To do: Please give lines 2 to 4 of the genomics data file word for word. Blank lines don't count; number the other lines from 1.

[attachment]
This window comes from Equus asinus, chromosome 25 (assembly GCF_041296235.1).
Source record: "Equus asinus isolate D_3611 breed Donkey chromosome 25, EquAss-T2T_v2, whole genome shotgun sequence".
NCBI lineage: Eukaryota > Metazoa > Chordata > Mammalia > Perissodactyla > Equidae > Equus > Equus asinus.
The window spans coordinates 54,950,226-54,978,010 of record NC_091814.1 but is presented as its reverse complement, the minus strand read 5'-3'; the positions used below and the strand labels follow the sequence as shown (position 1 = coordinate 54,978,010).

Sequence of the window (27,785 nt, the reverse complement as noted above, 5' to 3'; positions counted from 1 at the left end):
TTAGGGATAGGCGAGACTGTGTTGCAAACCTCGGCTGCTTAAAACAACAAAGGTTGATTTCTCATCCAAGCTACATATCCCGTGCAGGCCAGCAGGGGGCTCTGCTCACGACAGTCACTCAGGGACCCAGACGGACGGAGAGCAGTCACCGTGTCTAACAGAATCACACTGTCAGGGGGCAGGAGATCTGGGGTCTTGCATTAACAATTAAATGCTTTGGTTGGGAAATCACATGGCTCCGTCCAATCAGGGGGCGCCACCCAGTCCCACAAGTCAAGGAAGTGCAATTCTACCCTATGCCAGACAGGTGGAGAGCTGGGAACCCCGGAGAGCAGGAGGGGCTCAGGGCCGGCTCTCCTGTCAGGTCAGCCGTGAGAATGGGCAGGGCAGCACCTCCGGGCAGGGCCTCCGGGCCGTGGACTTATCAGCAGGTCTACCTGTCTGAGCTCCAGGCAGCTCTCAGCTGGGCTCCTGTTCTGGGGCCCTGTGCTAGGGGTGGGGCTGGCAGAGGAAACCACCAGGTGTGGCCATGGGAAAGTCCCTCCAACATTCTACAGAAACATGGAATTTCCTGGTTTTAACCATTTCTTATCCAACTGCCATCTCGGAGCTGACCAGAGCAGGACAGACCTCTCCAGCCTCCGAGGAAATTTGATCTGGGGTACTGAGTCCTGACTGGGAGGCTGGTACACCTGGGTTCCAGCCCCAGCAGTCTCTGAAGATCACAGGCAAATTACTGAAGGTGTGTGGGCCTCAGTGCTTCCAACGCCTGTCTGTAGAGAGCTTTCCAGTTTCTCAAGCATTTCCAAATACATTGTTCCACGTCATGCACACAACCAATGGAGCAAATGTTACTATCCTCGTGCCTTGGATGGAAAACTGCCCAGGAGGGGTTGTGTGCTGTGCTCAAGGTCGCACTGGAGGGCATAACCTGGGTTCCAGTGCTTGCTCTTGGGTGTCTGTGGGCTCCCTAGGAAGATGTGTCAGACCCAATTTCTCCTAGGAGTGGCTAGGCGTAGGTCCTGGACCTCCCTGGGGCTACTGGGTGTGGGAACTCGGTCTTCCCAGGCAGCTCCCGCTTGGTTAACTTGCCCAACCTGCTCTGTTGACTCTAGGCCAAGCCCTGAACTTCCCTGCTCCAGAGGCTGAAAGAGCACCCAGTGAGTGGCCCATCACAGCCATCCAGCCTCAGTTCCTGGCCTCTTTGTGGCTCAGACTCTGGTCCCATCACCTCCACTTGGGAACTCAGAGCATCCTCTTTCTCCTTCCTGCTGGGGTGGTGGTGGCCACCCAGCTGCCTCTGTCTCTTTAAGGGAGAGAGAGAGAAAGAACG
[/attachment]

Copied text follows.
Source record: "Equus asinus isolate D_3611 breed Donkey chromosome 25, EquAss-T2T_v2, whole genome shotgun sequence".
NCBI lineage: Eukaryota > Metazoa > Chordata > Mammalia > Perissodactyla > Equidae > Equus > Equus asinus.
The window spans coordinates 54,950,226-54,978,010 of record NC_091814.1 but is presented as its reverse complement, the minus strand read 5'-3'; the positions used below and the strand labels follow the sequence as shown (position 1 = coordinate 54,978,010).